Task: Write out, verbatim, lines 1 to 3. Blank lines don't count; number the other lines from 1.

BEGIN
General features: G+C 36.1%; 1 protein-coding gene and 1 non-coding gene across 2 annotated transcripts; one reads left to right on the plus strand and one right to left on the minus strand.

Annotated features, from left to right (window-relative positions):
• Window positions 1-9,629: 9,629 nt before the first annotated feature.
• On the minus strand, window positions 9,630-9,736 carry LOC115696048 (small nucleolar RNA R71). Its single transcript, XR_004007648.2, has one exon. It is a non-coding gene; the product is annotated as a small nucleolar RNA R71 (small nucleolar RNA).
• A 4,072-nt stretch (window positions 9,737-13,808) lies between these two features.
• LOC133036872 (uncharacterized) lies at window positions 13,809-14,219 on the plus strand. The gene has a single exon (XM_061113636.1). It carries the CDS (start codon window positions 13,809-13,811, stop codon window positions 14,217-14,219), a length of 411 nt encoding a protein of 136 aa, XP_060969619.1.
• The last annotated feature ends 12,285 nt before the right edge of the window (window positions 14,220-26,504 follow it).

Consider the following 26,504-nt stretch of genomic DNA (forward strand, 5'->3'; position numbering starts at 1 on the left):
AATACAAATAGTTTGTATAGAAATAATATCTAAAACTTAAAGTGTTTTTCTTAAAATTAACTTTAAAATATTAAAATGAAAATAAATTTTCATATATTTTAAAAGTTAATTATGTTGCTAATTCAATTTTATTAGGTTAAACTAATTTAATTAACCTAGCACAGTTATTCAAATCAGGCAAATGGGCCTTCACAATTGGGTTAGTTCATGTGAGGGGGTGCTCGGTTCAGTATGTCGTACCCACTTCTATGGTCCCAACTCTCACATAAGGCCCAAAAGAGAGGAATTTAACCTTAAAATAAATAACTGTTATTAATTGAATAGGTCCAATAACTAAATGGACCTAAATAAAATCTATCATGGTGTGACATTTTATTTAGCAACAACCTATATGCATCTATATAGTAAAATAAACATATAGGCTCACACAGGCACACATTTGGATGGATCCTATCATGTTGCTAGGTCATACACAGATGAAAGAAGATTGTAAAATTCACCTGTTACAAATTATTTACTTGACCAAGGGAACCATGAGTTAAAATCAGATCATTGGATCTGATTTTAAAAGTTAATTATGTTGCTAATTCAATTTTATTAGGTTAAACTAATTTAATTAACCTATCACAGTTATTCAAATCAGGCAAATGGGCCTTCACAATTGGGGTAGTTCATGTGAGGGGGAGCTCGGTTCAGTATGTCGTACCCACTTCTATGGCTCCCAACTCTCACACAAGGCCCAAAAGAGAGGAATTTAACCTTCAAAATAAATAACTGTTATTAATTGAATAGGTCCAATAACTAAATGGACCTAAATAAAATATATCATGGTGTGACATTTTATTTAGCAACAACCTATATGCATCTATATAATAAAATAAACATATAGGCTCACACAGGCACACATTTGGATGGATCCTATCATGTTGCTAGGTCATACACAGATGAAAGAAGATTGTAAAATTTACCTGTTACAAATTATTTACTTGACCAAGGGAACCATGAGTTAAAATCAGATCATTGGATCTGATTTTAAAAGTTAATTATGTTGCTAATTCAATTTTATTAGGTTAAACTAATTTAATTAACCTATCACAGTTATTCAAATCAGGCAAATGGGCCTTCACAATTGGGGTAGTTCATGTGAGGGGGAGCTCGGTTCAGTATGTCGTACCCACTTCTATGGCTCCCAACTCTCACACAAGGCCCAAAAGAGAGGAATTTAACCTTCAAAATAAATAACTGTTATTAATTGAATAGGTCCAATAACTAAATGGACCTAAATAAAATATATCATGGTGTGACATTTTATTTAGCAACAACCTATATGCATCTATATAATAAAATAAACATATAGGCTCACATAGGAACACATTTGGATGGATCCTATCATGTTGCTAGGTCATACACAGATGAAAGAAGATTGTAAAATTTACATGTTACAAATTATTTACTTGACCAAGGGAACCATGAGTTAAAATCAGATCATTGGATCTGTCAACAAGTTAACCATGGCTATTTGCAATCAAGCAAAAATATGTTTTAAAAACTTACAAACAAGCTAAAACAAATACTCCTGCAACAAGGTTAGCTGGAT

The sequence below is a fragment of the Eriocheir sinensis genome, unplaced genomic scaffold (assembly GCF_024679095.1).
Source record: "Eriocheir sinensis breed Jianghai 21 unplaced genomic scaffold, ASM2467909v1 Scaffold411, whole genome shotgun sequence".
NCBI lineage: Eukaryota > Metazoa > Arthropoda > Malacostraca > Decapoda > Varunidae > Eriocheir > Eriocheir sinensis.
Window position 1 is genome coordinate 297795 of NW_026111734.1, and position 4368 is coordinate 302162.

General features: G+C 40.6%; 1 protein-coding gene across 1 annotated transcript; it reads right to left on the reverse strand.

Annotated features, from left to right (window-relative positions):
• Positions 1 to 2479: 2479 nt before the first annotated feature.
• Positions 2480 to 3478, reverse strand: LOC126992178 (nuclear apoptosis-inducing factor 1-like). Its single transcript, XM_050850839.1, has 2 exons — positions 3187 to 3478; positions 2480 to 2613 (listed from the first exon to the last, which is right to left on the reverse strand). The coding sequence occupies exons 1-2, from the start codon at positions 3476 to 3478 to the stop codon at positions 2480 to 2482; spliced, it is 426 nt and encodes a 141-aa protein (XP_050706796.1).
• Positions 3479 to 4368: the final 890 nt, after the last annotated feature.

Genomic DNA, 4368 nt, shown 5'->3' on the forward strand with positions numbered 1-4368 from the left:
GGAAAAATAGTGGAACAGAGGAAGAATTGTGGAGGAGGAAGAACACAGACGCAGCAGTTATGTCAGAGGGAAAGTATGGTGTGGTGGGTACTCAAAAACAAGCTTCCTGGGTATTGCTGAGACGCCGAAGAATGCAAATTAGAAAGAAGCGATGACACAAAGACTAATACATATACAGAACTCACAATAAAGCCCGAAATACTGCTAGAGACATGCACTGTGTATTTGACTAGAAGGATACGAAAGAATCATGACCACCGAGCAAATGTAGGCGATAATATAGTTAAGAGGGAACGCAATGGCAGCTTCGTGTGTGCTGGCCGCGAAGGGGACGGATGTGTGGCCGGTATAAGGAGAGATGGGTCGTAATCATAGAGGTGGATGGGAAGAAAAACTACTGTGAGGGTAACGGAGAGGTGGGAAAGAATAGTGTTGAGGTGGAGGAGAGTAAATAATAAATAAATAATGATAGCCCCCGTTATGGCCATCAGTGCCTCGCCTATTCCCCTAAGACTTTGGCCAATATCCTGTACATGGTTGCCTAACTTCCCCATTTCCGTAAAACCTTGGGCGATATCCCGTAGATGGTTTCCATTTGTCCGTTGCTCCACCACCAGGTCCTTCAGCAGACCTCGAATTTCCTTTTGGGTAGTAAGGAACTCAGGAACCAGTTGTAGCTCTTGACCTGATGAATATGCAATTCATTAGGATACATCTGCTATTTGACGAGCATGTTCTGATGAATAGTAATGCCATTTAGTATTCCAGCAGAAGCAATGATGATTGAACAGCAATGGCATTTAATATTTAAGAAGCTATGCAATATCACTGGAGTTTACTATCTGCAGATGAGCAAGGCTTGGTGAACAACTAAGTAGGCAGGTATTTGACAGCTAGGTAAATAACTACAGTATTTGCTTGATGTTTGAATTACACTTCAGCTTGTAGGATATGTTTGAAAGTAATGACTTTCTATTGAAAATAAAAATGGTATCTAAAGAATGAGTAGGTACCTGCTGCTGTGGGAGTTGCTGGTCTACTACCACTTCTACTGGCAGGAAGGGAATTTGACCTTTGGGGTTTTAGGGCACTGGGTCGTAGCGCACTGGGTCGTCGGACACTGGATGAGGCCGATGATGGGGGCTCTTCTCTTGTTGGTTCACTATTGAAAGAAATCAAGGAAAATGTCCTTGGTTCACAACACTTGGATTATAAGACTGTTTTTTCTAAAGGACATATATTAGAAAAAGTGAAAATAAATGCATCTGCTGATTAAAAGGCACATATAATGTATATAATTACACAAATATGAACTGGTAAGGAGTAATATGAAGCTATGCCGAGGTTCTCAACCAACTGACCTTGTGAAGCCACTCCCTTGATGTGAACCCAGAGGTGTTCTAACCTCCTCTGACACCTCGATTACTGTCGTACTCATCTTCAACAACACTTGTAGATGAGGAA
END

General features: G+C 36.1%; 1 protein-coding gene and 1 non-coding gene across 2 annotated transcripts; one reads left to right on the plus strand and one right to left on the minus strand.

Annotated features, from left to right (window-relative positions):
• Window positions 1-9,629: 9,629 nt before the first annotated feature.